The best kal-guksu restaurants will be busy in winter, and that’s a good sign that they serve a great dish. A perfect Korean winter food, this hot, steaming broth can refresh any weary traveller.
5: Budae-Jjigae (부대찌개) Army Stew
Budae-jjigae is spicy, delicious, warming and stuffed with things that aren’t very healthy, which makes it a great Korean winter food. Packed full of meat, noodles, rice cakes, and lots of other rather unhealthy foods, it’ll leave you feeling satisfied and full.
This unique fusion of American and Korean cuisine has created a marriage of Western products (SPAM and baked beans) and traditional Korean ingredients that is a great tonic to the winter blues.
6: Juk (죽) Korean Rice Porridge
If you’re feeling unwell or suffering from the coldness of winter, then this is the Korean winter food for you! I always eat this porridge when I’m feeling sick.
Korean rice porridge is full of healthy ingredients in a range of varieties, from plain old rice porridge to chicken, red bean, shrimp, and even abalone porridge.
If you’re feeling down or want a healthy winter treat, be sure to head to one of the many juk restaurants throughout Korea and you’ll certainly feel better.
7: Samgyeopsal (삼겹살) Korean BBQ
I’ll admit, this is not only one of the best Korean winter foods, it’s also one of the best Korean foods ever. If you’re visiting Korea during winter, you will find many people enjoying a meal of smoky Korean BBQ.
Slices of samyeopsal (pork belly) fry on the blazing fires in front of you, whilst you patiently wait to pick them out, wrap them up with other ingredients, and stuff them in your mouth. A Korean BBQ is another ‘meal experience’ that is best enjoyed with friends or family.
8: Dakbal (닭발) Super Spicy Chicken Feet
This Korean winter food might give some people a bit of culture shock. Dakbal, literally meaning ‘chicken foot’, is exactly what you’d imagine it is. It’s probably the spiciest of all the Korean winter foods on this list, too, so be careful!
This is a very popular dish with Koreans who want to go out, drink lots of beer and enjoy super spicy food. Dakbal restaurants are lively and filled with Koreans having a good time. If you feel brave enough, try it and see what the big deal is about.
9: Mandu-Guk (만두국) Dumpling Soup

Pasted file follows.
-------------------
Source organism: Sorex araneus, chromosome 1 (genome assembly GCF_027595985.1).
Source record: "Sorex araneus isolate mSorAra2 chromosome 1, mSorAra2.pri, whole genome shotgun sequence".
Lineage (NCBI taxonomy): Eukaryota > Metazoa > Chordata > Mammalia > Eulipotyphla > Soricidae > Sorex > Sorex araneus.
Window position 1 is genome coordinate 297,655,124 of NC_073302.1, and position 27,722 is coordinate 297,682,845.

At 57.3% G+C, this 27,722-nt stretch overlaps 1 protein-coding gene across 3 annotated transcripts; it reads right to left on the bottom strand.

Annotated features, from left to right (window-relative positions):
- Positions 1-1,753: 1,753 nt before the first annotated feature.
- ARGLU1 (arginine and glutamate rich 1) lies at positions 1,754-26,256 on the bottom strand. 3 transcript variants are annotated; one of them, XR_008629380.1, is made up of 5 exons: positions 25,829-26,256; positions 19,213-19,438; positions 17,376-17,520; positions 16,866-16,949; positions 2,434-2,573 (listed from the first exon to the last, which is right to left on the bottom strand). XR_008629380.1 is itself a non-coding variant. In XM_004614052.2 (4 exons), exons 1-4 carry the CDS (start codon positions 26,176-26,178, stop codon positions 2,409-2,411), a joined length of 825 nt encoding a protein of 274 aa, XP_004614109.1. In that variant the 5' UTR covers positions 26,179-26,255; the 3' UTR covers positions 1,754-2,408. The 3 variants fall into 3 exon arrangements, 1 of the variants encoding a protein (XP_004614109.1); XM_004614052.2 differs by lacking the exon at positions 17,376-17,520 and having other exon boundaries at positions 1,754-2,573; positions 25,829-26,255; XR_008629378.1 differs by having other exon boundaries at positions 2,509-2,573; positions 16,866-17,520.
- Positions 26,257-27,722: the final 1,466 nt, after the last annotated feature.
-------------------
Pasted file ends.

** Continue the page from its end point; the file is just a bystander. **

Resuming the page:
A good mandu-guk will be packed full of freshly wrapped dumplings filled with kimchi, meat, or seafood. Also squeezed in with the dumplings, you might find tteok 떡 (rice cakes), sliced vegetables, ground meat, or even an egg.
Koreans start the New Year with a bowl of mandu-guk, cementing its claim as a Korean winter food. If you’re in Korea at the time, be sure to try it.
10: Jjamppong (짬뽕) Spicy Noodle Seafood Soup
Although jjamppong is referred to as a ‘Chinese’ dish in Korea, it is undeniably a part of Korea’s arsenal of culinary defence against winter cold and a perfect dish for a winter’s day in Korea.
Packed full of seafood (or sometimes pork) and thick noodles in a steaming, spicy soup, jjamppong goes straight to your stomach and radiates heat all through your body. It’s filling, satisfying, and will leave you feeling stuffed.
Hungry For More Korean Food?
If this article has whetted your appetite for more delicious Korean dishes, here are a few other guides to the best of Korean cuisine that’ll make your mouth water for sure.
Of course, knowing what you want to eat is only half the battle, but how do you order food in Korea? Don’t worry, I’ve got you covered with 60 essential phrases for eating out in Korea.
Try Amazing Korean Winter Foods In Seoul
Not sure where to eat Korean winter dishes in Seoul? Why not book a meal at Myeongdong-jeong in Myeongdong, and try an authentic Korean meal with a range of mouth-watering meals and dozens of banchan (Korean side dishes).
Travelling To Korea This Winter?
Do you dream of seeing the royal palaces of Seoul covered in snow whilst munching on a hotteok? Want to experience freezing cold temperatures (and below) with a bowl of tteok-bokki? Not sure where to visit and what to do during this frosty season?
Then check out some of my other articles about travelling to Korea during winter for the best places to see snow and winter activities to enjoy.
One of my favourite places to visit during winter is Jeju Island, a semi-tropical wonder of the world that has snow, fresh oranges, and palm trees all in one place. You can get lots of unique Korean winter foods from the markets in Jeju City and Seogwipo.
Share Your Thoughts
If you enjoyed reading this article, or if you have any thoughts about it that you want to share, please feel free to leave a message in the comments below. I’d love to hear your feedback about this article and the subject.
If you want some recommendations about other great Korean winter foods, then you can also ask in the Korea Travel Advice group on Facebook.